Table of Contents

  • Telecommunication networks are continuously evolving towards providing seamless connectivity, in response to the apparently insatiable demands of people around the world to communicate in many different ways. Evolutionary technologies – especially optical technologies – are providing an excellent foundation upon which present-day and future networks can become robust, scalable and increasingly "intelligent". These advances have been enabled by the continuous hard work within technical standardization organizations, and ITU's Telecommunication Standardization Sector (ITU-T) is at the forefront of such efforts.

  • The ITU-T, beginning from the mid-1970s, has standardized several transport networks following the evolution of telecommunication services and of transport technologies. The content of this manual is based mainly on the content of the Recommendations issued by the ITU-T on optical transport networks.

  • The primary purpose of a transport network is to transfer user information from a sender at one location to a receiver at another location. The transport network must also transfer various kinds of network control information such as signalling, and operations and maintenance information that is required to operate the transport network.

  • Today's optical transport technologies are focused on efficient and reliable transport of information that is digitized for transport. Whether it is voice, video, or raw data of some other sort, the digital content of those signals must be carried in a way that can be transported, monitored, and protected. To avoid requiring different transport equipment for every different type of signal that might be carried, all types of digital information are adapted to fit into standardized containers and carried over the same equipment. In this way, only the adaptation function is unique to each payload or client signal type. These transport containers, called frames, are made up of the digital payload and additional bytes of data called overhead. The overhead is used to identify the payload, to carry control information used for encapsulating and extracting the data, for performance monitoring of the frame, and for carrying control/management messages. The frames are structured in such a way that the transmitting and receiving equipment can identify the start and end of each frame and extract the overhead and payload reliably. The frames are defined in terms of rows and columns of bytes, where each frame is transmitted and received one byte at a time, one row at a time, until all rows in the frame are sent and received, with the next frame following immediately after. This chapter describes the most commonly used optical transport protocols defined in ITU-T Recommendations, namely synchronous digital hierarchy (SDH), optical transport network (OTN) and Ethernet over transport (EoT).

  • The acronym OAM is frequently used in the telecommunication industry. It is used to identify an important and integral part of telecommunication technologies. The quality of service (QoS) depends for a large part on the OAM of the used technology.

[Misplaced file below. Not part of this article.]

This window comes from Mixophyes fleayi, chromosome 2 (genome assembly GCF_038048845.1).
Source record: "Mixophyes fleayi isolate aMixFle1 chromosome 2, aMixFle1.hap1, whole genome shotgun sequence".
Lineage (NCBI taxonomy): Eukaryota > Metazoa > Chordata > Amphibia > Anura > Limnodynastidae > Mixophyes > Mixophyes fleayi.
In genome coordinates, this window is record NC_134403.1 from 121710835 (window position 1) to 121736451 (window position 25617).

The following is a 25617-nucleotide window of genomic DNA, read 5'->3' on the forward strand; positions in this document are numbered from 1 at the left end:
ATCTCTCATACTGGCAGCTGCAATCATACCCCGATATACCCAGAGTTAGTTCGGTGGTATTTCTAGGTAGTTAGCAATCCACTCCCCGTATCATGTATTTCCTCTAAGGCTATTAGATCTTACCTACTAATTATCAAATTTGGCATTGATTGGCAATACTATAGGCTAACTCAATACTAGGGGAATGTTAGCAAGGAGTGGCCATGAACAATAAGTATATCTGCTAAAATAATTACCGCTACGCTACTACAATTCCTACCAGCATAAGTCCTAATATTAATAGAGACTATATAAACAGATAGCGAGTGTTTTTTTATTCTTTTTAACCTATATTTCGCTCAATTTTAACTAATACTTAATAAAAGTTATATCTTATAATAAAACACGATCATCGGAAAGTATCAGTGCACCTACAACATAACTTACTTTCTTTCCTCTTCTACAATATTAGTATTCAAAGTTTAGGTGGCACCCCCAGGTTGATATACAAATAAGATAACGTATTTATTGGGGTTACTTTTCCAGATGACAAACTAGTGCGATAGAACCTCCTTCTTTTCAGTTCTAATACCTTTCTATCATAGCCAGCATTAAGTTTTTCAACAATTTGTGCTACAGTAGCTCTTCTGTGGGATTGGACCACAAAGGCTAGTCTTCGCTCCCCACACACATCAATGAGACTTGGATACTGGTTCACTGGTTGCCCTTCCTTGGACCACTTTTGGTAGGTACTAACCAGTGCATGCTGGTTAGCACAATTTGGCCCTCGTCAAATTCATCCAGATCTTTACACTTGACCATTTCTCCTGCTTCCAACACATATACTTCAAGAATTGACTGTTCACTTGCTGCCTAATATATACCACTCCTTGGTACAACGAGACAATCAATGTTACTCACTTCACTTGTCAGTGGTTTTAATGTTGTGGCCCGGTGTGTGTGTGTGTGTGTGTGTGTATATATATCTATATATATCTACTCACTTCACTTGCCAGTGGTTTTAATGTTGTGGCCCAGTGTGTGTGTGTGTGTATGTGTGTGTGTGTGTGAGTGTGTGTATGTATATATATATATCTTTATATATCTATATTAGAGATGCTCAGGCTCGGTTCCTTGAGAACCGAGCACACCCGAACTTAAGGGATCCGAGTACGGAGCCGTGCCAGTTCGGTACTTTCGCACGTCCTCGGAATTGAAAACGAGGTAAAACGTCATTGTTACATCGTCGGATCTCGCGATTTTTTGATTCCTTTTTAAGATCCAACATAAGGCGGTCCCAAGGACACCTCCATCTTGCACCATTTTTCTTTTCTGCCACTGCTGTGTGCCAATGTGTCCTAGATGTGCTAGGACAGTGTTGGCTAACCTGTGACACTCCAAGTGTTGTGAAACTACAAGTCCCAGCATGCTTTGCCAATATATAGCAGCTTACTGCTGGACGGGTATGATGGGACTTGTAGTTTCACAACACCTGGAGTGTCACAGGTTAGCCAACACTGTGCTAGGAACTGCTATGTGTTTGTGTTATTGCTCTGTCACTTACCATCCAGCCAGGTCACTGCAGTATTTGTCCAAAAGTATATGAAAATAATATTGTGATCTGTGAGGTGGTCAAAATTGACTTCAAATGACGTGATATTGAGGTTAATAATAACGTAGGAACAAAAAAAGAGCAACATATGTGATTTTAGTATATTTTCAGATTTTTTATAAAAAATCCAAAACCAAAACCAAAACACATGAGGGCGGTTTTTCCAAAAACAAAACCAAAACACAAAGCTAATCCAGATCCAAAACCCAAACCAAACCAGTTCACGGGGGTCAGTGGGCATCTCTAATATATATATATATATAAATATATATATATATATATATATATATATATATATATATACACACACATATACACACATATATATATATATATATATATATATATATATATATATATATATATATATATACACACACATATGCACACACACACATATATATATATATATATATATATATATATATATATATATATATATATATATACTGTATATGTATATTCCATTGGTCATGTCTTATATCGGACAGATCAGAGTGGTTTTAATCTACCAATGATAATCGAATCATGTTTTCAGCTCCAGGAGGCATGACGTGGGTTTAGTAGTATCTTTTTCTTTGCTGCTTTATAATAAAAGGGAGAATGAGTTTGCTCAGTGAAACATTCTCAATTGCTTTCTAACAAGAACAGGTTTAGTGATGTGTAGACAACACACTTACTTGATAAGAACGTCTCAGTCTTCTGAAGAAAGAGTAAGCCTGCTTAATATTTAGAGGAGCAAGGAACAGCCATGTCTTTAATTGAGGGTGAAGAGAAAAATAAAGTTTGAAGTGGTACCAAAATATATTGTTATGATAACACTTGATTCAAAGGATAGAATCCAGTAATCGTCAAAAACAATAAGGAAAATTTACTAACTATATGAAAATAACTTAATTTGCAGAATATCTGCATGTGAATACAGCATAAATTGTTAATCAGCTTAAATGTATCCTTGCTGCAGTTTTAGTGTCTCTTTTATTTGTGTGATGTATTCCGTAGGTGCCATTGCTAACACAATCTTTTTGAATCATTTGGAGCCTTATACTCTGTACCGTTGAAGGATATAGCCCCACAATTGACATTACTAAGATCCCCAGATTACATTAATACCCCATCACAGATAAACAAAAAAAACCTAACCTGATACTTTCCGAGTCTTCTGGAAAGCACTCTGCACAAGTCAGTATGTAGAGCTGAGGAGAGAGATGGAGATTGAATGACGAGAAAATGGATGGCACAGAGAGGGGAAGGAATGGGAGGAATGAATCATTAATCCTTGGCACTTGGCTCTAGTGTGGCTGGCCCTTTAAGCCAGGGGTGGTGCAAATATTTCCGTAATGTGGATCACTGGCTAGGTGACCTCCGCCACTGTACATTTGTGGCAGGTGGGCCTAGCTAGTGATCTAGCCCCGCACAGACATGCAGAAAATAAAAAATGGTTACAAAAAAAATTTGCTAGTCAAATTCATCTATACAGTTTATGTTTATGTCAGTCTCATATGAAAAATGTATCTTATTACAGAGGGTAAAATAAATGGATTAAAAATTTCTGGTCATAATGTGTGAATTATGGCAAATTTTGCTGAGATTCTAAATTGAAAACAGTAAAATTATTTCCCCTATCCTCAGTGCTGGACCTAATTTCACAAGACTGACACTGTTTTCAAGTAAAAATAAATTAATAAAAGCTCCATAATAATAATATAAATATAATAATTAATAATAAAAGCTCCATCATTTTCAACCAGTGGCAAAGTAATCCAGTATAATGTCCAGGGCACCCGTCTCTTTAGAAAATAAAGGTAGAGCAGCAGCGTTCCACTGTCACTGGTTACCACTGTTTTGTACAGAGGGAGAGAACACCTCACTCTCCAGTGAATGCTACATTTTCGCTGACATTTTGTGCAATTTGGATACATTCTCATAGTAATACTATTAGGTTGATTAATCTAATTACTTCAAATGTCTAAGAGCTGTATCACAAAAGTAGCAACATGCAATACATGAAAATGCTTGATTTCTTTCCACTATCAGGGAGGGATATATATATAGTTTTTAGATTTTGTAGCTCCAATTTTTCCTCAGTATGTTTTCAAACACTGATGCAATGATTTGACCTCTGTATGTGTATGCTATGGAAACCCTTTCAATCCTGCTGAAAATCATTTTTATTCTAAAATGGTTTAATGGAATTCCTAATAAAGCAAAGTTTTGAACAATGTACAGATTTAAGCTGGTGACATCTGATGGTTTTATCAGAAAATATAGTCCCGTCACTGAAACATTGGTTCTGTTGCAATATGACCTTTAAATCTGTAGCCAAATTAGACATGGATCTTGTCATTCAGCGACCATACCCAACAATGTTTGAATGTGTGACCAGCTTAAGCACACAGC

• Protection for survivability is a term that refers to the ability of the network to maintain an acceptable level of service during a network or equipment failure or traffic signal degradation. There are several survivability mechanisms covering a wide range of network architectures, technologies and allocation of network resources.

  • In today's telecommunication networks, the clocks in transmission and switching equipment are often required to operate at equal or almost equal frequencies in order to transport signals between them that carry digital information, and to do so without introducing single-bit errors or bursts of errors. Synchronous operation of equipment that is spread out over a large geographic area requires a distribution network for synchronization information.

  • The ITU-T has specified a methodology to describe equipment for transport networks which is based on a set of generic basic functional blocks referred to as atomic functions, a bigger combination of these basic functions referred to as compound functions, and a set of rules for combining these functions. Using this methodology, equipment are described by an equipment functional specification (EFS) which lists the atomic functions and their interconnection.

  • Up through the late 1990s, transport networks and equipment were wholly configured and provisioned via centralized management systems, with commissioning and installation of new equipment being a tedious error-prone process. Each new generation of technology and equipment had offered additional capabilities to facilitate evolution from full manual operation towards increased automation. However, while a transport network could be re-arranged for network maintenance or improved utilization, it was considered as a relatively static entity (relative to a timescale of less than months) that offered leased line services.